Roberto Bianchi Montero, 1972
Starring: Farley Granger, Sylva Koscina, Silvano Tranquilli
In a small town in southern Italy, a maniac begins killing local women, all wives unfaithful to their husbands. After mutilating them, he leaves them fully or partially nude with pictures of their indiscretions on top of their bodies. Stressed out Inspector Capuana is new to the area and was hoping for a more relaxing assignment, but he’s put on the case. Though he has few leads, he realizes that all of the victims are married to prominent members of society – businessmen and politicians. The killer is seeking to expose corruption within Italian society and he soon begins taunting Capuana directly, determined to put every obstacle in the Inspector’s way.
Director Roberto Bianchi Montero’s lurid example of giallo, which literally translates to Revelations of a Sex Maniac to the Head of the Police Squad aka The Slasher is the Sex Maniac, opens with a scene that sets the tone for the whole film: a naked, bleeding, and mutilated woman is examined by police, who swarm around the scene. The camera lingers luridly over her nudity and if you’re squeamish about such things, So Sweet, So Deadly is not the film for you. This film is certainly in the running for “Most Sex and Nudity in a Giallo,” along with Ferdinando di Leo’s Slaughter Hotel from the same year. There is actually another, hard to find version of the film titled Penetration, which includes hardcore porn inserts (!!!). Montero actually went on to helm porn and erotica (Caligula’s Hot Nights, anyone?), but star Farley Granger was so enraged by the admittedly misleading publicity – he does not appear in any of these added hardcore sequences (but look out for Harry Reems) – that he sued and had Penetration removed from U.S. distribution.
I still find it a little dizzying that Farley Granger – who I associate with ‘40s and ‘50s American thrillers like They Live By Night (1948), Rope (1948), and Strangers on a Train (1951) – actually had a career in Eurocult films like this, Visconti’s Senso (1954) and totally bonkers giallo films The Red Headed Corpse (1972) and Amuck (1972). Granger is seriously, stately, surprisingly mustachioed, and grim alongside the faintly ridiculous black-gloved, black facial stocking and fedora-wearing killer, with whom he develops an adversarial relationship. It takes him outside of the bounds of by-the-books police work and provides for a wonderful twist ending and a bleak final note.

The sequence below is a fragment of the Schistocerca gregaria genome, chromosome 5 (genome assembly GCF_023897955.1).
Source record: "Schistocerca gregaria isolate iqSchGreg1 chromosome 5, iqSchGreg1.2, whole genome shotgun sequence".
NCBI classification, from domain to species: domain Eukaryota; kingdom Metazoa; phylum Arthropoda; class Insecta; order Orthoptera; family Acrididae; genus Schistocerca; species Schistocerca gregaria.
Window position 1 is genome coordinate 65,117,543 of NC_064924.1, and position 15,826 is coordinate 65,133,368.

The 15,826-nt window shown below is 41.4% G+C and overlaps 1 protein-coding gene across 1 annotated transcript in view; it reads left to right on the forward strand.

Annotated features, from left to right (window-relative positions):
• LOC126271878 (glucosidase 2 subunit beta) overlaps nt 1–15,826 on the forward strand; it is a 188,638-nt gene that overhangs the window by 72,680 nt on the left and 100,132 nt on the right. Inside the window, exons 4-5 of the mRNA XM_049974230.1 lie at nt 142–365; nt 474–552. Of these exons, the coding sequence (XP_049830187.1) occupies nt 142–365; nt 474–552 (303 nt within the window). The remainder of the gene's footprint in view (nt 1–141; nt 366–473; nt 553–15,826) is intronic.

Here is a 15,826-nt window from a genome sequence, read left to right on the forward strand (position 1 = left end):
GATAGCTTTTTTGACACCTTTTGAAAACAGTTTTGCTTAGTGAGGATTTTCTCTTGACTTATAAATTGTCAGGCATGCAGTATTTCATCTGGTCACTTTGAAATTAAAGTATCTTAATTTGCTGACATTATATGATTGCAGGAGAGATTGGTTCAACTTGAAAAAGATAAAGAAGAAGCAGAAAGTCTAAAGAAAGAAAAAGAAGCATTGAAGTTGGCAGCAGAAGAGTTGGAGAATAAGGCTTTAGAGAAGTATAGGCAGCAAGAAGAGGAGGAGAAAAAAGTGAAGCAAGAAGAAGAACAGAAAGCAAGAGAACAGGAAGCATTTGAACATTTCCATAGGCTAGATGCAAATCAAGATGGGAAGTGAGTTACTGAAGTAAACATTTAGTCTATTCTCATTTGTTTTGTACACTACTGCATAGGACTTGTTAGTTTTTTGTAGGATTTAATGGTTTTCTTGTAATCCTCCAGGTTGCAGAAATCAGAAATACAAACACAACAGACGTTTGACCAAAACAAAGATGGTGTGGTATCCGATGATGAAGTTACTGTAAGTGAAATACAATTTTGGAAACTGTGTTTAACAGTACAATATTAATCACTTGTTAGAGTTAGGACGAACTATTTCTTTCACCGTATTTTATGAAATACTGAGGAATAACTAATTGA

The film is packed with likely suspects, including a perverted morgue attendant who gropes the female corpses and giggles wildly while on the job. In a somewhat tragic scene, he admits to Capuana that he lives alone and doesn’t have a girlfriend, because no women will stick around when they learn about his profession. Others include a high-priced lawyer, a shady politician, and more. The murders themselves are not overtly stylized, but they are rather misogynistic, as the killer happens to catch the women when they are in a state of undress, awaiting their lovers, and he viciously (if repetitively) slashes their throats and breasts and stabs them in the abdomen. Unlike many other giallo films, the kill scenes are shown on camera rather than implied, and a few are quite graphic.
While it’s easy to read So Sweet, So Dead simply as another misogynistic horror film, the real vitriol is directed at political corruption, hypocrisy, and media manipulation. The killer is punishing powerful men – and seemingly the institution of upper class marriage – by killing the unfaithful wives. There is not a single happy, loving relationship depicted on screen and sexual coercion, infidelity, voyeurism, and malicious gossip are practiced all the way through the town’s different economic classes. This sort of uncomfortable mean-spirited flavor is reminiscent of the nastier giallo films of Lucio Fulci, like Don’t Torture a Duckling and New York Ripper, where no one can be trusted and everyone has a base motivation.
Available uncut on region 2 DVD from Camera Obscura, So Sweet, So Dead comes highly recommended. This exceptionally trashy film is not for everyone, but I think it’s delightful. Granger gives a solid, if exhausted performance and while he seems out of sync with the film’s fast-paced, sleazy first half, it soon catches up to his grim mood and offers up a number of surprises that elevate this film to near-classic giallo status.